Infographic of the Day: 15 Facts About America's Income Inequality

The rich are getting richer at a pace that leaves everyone behind. And in the long run, that threatens our democracy.

You might not know it, with all the progress we've made as a society in the past 100 years (our first black president, for instance), but America is still an incredibly unequal place. The gaps between classes, sexes, and races are—in many ways—actually getting worse, and the gap between the rich and the poor is larger than at any time in the last 75 years.

This graphic illustrates just a few of the quantifiable ways that our society manifests these various inequalities.


[Click to view full-sized version]

Taken from information provided by The Stanford Center for the Study of Poverty and Inequality, the graphic—by Kristy Tillman for Objects in Repeat—explains 15 different facts about American inequality that might tweak your worldview a little. For instance, did you know that the average CEO's pay is 1,039 times more generous than that of the average worker?

And it's not as if we've always lived that way. Forty years ago, CEOs were only being paid 39 times that of the average worker. Some companies these days are tying CEO pay to the pay of the least compensated employee at the same company. Clearly not that many.

Or look at the results of a study done in Chicago and Boston in 2001 and 2002: Job applicants with "black" sounding names were far less likely to be called in for job interviews (this was back when there were jobs to interview for):

Looking for a job? Consider changing your name to Kristen or Carrie on your resume. That wouldn't help your insurance situation, though. Children of minorities are far more likely to live without health insurance:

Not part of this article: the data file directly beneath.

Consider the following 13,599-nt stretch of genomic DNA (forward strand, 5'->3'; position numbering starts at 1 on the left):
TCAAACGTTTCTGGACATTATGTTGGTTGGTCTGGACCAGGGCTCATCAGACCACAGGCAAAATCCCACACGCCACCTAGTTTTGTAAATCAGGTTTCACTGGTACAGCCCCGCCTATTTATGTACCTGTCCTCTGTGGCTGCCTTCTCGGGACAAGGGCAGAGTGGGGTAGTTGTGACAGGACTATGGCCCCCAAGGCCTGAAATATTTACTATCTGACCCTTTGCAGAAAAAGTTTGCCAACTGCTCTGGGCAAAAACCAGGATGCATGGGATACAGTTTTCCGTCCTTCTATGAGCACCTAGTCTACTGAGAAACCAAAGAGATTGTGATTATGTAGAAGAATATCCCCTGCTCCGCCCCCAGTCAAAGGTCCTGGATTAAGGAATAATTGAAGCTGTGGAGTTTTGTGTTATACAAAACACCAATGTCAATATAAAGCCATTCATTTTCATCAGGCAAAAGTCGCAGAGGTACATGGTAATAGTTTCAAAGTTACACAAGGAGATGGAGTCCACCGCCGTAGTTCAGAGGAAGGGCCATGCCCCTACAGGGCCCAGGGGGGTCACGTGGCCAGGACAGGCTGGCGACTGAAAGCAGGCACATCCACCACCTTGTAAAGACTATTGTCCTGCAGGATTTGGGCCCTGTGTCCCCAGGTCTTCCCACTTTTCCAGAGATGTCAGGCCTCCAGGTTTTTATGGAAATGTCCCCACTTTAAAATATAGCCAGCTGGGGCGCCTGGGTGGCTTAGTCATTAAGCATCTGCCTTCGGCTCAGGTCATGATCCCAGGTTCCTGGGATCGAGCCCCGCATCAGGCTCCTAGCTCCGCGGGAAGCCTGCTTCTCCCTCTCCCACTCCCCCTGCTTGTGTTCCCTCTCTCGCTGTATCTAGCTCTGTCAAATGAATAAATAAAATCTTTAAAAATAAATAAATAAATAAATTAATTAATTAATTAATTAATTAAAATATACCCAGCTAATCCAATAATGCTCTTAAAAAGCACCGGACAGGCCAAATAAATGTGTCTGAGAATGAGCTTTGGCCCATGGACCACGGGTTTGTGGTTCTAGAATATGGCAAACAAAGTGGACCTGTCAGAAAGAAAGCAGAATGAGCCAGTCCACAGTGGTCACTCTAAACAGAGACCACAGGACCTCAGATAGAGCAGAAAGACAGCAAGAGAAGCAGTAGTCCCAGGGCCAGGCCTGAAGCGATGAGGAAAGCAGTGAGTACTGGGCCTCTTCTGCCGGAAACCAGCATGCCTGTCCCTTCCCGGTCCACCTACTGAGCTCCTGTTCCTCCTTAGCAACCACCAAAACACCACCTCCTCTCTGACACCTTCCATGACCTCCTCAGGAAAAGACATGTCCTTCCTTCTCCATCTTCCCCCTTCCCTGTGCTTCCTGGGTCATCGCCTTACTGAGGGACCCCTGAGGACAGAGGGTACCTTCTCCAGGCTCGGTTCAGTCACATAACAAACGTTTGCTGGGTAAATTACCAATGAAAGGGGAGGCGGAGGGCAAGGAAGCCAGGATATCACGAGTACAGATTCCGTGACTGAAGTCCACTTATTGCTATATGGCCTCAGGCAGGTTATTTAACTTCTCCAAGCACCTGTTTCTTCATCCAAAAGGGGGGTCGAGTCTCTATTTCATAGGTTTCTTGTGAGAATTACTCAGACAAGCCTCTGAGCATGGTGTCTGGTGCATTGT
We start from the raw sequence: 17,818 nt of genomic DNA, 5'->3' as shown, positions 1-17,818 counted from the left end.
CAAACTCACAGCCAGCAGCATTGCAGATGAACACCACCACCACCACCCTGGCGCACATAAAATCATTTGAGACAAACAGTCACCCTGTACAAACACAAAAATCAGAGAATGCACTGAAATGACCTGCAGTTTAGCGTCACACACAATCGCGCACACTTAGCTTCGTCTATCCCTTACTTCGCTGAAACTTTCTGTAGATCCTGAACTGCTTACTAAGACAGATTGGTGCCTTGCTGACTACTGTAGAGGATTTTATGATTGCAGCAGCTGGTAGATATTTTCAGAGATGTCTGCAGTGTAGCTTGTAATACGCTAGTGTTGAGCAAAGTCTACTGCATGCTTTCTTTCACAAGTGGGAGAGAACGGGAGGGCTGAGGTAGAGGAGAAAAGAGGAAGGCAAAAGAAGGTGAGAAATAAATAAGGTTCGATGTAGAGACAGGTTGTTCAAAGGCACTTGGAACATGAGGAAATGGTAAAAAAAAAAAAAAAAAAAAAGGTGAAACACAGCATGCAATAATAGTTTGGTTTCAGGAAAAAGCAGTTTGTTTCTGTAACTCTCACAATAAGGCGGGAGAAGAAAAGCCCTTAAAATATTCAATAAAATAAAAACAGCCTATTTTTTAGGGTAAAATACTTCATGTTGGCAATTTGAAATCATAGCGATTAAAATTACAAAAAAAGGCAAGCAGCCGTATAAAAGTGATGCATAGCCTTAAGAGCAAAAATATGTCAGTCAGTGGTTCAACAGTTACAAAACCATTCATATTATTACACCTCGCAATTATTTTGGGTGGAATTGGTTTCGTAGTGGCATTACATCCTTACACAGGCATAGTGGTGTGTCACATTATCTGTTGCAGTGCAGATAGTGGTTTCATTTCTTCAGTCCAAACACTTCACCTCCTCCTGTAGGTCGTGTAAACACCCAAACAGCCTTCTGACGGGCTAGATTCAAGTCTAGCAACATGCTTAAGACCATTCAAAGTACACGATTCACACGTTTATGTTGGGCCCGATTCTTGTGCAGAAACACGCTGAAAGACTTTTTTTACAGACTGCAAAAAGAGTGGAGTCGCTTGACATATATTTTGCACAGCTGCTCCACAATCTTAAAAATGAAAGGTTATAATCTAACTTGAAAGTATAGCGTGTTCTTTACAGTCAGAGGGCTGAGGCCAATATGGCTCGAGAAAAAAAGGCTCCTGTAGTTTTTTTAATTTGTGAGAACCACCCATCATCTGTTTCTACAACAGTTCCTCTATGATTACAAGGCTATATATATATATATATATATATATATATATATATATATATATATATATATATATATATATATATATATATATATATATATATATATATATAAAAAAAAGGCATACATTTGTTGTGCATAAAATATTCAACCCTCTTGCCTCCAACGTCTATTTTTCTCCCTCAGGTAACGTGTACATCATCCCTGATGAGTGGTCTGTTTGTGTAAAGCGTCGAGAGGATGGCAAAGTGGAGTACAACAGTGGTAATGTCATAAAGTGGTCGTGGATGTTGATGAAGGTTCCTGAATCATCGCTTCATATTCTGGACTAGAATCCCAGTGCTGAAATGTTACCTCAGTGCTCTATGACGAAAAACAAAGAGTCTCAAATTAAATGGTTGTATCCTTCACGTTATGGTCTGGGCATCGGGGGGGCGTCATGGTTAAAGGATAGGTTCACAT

What else? Women also make less than men (though this is improving!) and jobs with higher pay have a smaller percentage of women working at them. Minorities are far more likely to drop out of school, and immigrants are far less likely to receive an education. And though GDP has risen, wages have remained stagnant (except for those CEOs), which has contributed to the top 10% of the wealthiest Americans controlling nearly three-quarters of all the money in America.

Taken individually, there are potential statistical and cultural reasons to explain away each of these stats. Arranged in this order, it's hard not to realize we need to do better to give everyone a little bit more of an even playing field.

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  • Blaize Patrick

    Does the graph "Immigrants and Inequality" include illegal immigrants?

  • Geoffry

    Don't call me racist - this is sincere curiosity - regarding the Callback Infographic; I would be very curious to see the same infographic replacing 'Callback' with 'IQ.' Yes I understand lower income typically means less education, but who are you pointing the finger at? The ones making the callback? 

  • Mike Barrett

    The commentary is wrong